Review: Dear Creature by Jonathan Case

Dear Creature by Jonathan Case

How did I get it: The library.

Why did I read it:  I’ve seen a lot of silly beach movies with monsters thanks to Mystery Science Theater 3000 so I was really curious about this graphic novel.

How I would rate it: 2.5 out of 5 stars.

Summary:

Deep beneath the waves, a creature named Grue broods. He no longer wants to eat lusty beachgoers, no matter how their hormones call to him. A chorus of crabs urges him to reconsider. After all, people are delicious! But this monster has changed. Grue found Shakespeare’s plays in cola bottles and, through them, a new heart. Now he yearns to join the world above.

When his first attempt ends… poorly, Grue searches for the person who cast the plays into the sea. What he finds is love in the arms of Giulietta—a woman trapped in her own world. When she and Grue meet, Giulietta believes her prayers are answered. But people have gone missing and Giulietta’s nephew is the prime suspect. With his past catching up to him, Grue must decide if becoming a new man means ignoring the monster he was.

Review: There is no denying that this graphic novel is full of quirky moments that are equal parts charming and just plain odd. At the same time I feel like a lot of the elements of Dear Creature added cleverness and took away oppourtunities for solid characterization.

As much as I wanted to, it was all but impossible for me to like Grue. Usually I don’t mind monstrous main protagonists that devour ordinary people or those who spout Shakeapearen-esque phrases, but Grue was a sloppy eater to put it mildly and his iambic pentameter got old quickly. I liked how much he loved finding Shakespeare’s plays in bottles. I loved the Cyrano de Bergerac/Shakespeare meets Grendel/Caliban vibe. All of that seemed great in terms of a starting place, but Grue never grew. He just remained delightfully deranged and completely unaware of what consequences any of his actions had. None of his decisions carried a lot of emotional weight or range either, whether it was deciding to give up eating people or to court a very troubled Guiletta.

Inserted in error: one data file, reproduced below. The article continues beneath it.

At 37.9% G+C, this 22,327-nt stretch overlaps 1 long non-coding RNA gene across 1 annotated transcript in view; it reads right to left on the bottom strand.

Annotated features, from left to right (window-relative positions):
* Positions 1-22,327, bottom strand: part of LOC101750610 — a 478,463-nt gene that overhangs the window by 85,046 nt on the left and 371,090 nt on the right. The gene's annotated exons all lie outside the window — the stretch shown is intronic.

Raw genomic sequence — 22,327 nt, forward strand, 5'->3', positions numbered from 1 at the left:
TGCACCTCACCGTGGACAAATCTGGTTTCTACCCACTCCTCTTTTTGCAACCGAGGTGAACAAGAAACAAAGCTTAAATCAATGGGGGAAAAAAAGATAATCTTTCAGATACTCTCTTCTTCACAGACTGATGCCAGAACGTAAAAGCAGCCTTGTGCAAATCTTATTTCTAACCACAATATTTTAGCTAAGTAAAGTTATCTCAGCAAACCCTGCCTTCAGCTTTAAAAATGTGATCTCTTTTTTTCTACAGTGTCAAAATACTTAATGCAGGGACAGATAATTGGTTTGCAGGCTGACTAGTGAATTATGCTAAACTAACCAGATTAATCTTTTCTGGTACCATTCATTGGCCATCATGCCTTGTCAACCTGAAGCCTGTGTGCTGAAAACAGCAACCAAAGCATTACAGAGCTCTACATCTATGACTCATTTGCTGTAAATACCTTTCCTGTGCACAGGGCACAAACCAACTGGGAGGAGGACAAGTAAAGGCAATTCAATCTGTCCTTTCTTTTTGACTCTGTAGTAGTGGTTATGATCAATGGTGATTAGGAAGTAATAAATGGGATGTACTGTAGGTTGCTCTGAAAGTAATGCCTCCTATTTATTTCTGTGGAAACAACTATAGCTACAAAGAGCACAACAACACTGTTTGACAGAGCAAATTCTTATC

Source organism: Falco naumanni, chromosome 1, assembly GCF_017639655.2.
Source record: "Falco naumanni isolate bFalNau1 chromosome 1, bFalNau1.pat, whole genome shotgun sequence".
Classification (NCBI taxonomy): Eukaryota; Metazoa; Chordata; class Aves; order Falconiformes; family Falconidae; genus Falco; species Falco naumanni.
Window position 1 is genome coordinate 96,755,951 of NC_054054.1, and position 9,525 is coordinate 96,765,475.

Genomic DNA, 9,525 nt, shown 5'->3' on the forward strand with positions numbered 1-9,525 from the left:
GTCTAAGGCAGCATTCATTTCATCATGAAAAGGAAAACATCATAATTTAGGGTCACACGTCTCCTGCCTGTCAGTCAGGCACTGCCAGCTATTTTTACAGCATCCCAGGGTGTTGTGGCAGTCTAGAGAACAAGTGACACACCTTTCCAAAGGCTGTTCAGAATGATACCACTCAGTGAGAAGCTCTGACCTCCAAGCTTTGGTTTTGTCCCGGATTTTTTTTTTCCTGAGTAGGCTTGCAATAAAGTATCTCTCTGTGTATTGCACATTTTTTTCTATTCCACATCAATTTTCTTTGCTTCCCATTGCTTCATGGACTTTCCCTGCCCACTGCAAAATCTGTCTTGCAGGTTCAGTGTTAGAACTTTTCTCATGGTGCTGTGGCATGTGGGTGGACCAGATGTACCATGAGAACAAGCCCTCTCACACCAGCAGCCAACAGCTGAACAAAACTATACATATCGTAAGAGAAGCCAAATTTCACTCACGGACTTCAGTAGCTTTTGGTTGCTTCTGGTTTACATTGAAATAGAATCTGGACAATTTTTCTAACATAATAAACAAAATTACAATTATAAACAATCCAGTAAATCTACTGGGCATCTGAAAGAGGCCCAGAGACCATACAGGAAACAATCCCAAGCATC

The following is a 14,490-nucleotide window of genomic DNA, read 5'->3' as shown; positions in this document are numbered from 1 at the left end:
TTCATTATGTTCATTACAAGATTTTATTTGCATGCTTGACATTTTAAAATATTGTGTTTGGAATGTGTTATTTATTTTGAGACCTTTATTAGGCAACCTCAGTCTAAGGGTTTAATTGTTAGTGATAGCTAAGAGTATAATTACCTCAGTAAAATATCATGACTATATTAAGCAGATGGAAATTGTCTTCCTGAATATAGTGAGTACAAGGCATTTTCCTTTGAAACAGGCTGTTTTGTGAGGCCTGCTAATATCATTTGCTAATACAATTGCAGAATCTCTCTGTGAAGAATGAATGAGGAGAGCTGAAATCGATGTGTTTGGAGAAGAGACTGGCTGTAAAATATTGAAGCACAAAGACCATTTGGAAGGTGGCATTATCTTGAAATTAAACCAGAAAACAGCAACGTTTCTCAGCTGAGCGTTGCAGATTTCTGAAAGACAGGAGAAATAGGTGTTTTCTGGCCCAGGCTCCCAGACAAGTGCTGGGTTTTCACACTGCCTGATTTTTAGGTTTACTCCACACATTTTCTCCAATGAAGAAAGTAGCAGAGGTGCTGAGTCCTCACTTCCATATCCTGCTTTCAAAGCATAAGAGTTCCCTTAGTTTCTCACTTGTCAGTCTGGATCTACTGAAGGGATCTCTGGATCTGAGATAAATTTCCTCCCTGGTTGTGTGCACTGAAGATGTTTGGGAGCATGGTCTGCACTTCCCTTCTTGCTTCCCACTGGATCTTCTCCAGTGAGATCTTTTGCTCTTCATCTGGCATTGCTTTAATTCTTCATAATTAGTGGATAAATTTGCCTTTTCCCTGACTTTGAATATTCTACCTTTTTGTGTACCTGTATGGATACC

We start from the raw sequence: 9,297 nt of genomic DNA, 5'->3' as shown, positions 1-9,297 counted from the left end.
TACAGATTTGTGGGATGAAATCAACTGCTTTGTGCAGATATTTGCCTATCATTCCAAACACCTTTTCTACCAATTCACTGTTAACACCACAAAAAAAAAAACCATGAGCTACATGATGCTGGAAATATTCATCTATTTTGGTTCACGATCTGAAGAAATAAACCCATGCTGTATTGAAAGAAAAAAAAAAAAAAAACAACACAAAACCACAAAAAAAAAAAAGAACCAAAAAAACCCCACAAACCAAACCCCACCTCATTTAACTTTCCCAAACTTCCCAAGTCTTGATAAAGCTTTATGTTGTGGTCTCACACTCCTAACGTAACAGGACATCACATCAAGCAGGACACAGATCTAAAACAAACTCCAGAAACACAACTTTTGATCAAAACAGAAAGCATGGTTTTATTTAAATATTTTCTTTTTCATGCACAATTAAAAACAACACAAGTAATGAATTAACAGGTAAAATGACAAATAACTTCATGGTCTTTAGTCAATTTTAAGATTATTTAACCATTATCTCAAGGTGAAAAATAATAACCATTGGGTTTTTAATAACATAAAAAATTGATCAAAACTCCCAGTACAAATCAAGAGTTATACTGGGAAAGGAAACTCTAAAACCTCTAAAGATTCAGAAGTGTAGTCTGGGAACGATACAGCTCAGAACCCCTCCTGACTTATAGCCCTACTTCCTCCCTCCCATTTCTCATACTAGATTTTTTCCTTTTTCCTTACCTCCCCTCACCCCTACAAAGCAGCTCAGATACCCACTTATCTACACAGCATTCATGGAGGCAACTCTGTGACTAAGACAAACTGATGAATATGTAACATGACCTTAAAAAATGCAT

That isn’t to say that I didn’t like the graphic novel or didn’t get the references to Shakespeare, but I didn’t have as enjoyable a time as I would have wished. I definitely preferred the snappy remarks from his crab companions and “An Invertebrate’s Guide to Iambic Pentameter”  to Grue’s seemingly random hyper spur of the moment life changes. I really enjoyed the black and white illustrations. I loved the sherriff’s storyline as he worked to do right even if it meant turning in his badge and pissing everyone else off. But I just felt like the main storyline never struck the right chord with me.

In conclusion, a decent read, but one that is ultimately saddled with a main character with too much quirk and too little attention span.

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About April

I'm a librarian, reader, and writer whose main goal in life is to be able to swim in books the way Scrooge McDuck swims in money. Although my reading choices will always be wildly eclectic and I never plan on leaving any genre unexplored, my favorite reads tend to be Fantasy, Young Adult, Science Fiction, Gay Romance, or Historical Fiction. You can e-mail me at inspector[dot]librarian[at]gmail[dot]com.
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